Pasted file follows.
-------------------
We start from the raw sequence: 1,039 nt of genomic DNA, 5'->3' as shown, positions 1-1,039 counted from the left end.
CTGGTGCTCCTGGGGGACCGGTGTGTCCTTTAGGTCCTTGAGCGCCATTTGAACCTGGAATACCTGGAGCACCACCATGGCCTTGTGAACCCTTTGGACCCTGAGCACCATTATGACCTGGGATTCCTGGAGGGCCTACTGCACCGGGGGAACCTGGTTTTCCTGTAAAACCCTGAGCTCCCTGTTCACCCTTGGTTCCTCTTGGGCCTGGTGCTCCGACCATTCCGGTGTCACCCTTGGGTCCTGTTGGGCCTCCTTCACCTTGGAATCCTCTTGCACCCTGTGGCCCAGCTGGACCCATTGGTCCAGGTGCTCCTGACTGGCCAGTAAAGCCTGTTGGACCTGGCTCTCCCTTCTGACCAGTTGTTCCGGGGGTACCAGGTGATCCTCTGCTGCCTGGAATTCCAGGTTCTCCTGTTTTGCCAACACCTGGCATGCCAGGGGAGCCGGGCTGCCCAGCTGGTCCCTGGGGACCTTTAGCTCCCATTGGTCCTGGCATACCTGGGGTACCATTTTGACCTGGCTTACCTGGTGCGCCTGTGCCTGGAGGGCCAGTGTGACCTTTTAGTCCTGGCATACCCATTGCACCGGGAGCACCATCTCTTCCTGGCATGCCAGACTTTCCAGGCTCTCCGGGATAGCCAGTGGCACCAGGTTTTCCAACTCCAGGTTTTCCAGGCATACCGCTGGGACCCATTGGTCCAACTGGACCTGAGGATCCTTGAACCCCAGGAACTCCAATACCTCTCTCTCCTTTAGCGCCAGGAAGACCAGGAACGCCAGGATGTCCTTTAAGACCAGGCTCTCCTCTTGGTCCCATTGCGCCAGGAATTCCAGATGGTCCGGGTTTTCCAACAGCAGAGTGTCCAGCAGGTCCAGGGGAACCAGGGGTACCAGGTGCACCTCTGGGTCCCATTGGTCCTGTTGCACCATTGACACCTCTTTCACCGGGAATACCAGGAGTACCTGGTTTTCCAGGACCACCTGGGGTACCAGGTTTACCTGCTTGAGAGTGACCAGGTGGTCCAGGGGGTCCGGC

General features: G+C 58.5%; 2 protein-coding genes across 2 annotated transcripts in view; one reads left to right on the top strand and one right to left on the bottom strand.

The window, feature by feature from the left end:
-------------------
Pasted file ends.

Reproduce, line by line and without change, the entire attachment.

We start from the raw sequence: 1,039 nt of genomic DNA, 5'->3' as shown, positions 1-1,039 counted from the left end.
CTGGTGCTCCTGGGGGACCGGTGTGTCCTTTAGGTCCTTGAGCGCCATTTGAACCTGGAATACCTGGAGCACCACCATGGCCTTGTGAACCCTTTGGACCCTGAGCACCATTATGACCTGGGATTCCTGGAGGGCCTACTGCACCGGGGGAACCTGGTTTTCCTGTAAAACCCTGAGCTCCCTGTTCACCCTTGGTTCCTCTTGGGCCTGGTGCTCCGACCATTCCGGTGTCACCCTTGGGTCCTGTTGGGCCTCCTTCACCTTGGAATCCTCTTGCACCCTGTGGCCCAGCTGGACCCATTGGTCCAGGTGCTCCTGACTGGCCAGTAAAGCCTGTTGGACCTGGCTCTCCCTTCTGACCAGTTGTTCCGGGGGTACCAGGTGATCCTCTGCTGCCTGGAATTCCAGGTTCTCCTGTTTTGCCAACACCTGGCATGCCAGGGGAGCCGGGCTGCCCAGCTGGTCCCTGGGGACCTTTAGCTCCCATTGGTCCTGGCATACCTGGGGTACCATTTTGACCTGGCTTACCTGGTGCGCCTGTGCCTGGAGGGCCAGTGTGACCTTTTAGTCCTGGCATACCCATTGCACCGGGAGCACCATCTCTTCCTGGCATGCCAGACTTTCCAGGCTCTCCGGGATAGCCAGTGGCACCAGGTTTTCCAACTCCAGGTTTTCCAGGCATACCGCTGGGACCCATTGGTCCAACTGGACCTGAGGATCCTTGAACCCCAGGAACTCCAATACCTCTCTCTCCTTTAGCGCCAGGAAGACCAGGAACGCCAGGATGTCCTTTAAGACCAGGCTCTCCTCTTGGTCCCATTGCGCCAGGAATTCCAGATGGTCCGGGTTTTCCAACAGCAGAGTGTCCAGCAGGTCCAGGGGAACCAGGGGTACCAGGTGCACCTCTGGGTCCCATTGGTCCTGTTGCACCATTGACACCTCTTTCACCGGGAATACCAGGAGTACCTGGTTTTCCAGGACCACCTGGGGTACCAGGTTTACCTGCTTGAGAGTGACCAGGTGGTCCAGGGGGTCCGGC

General features: G+C 58.5%; 2 protein-coding genes across 2 annotated transcripts in view; one reads left to right on the top strand and one right to left on the bottom strand.

The window, feature by feature from the left end: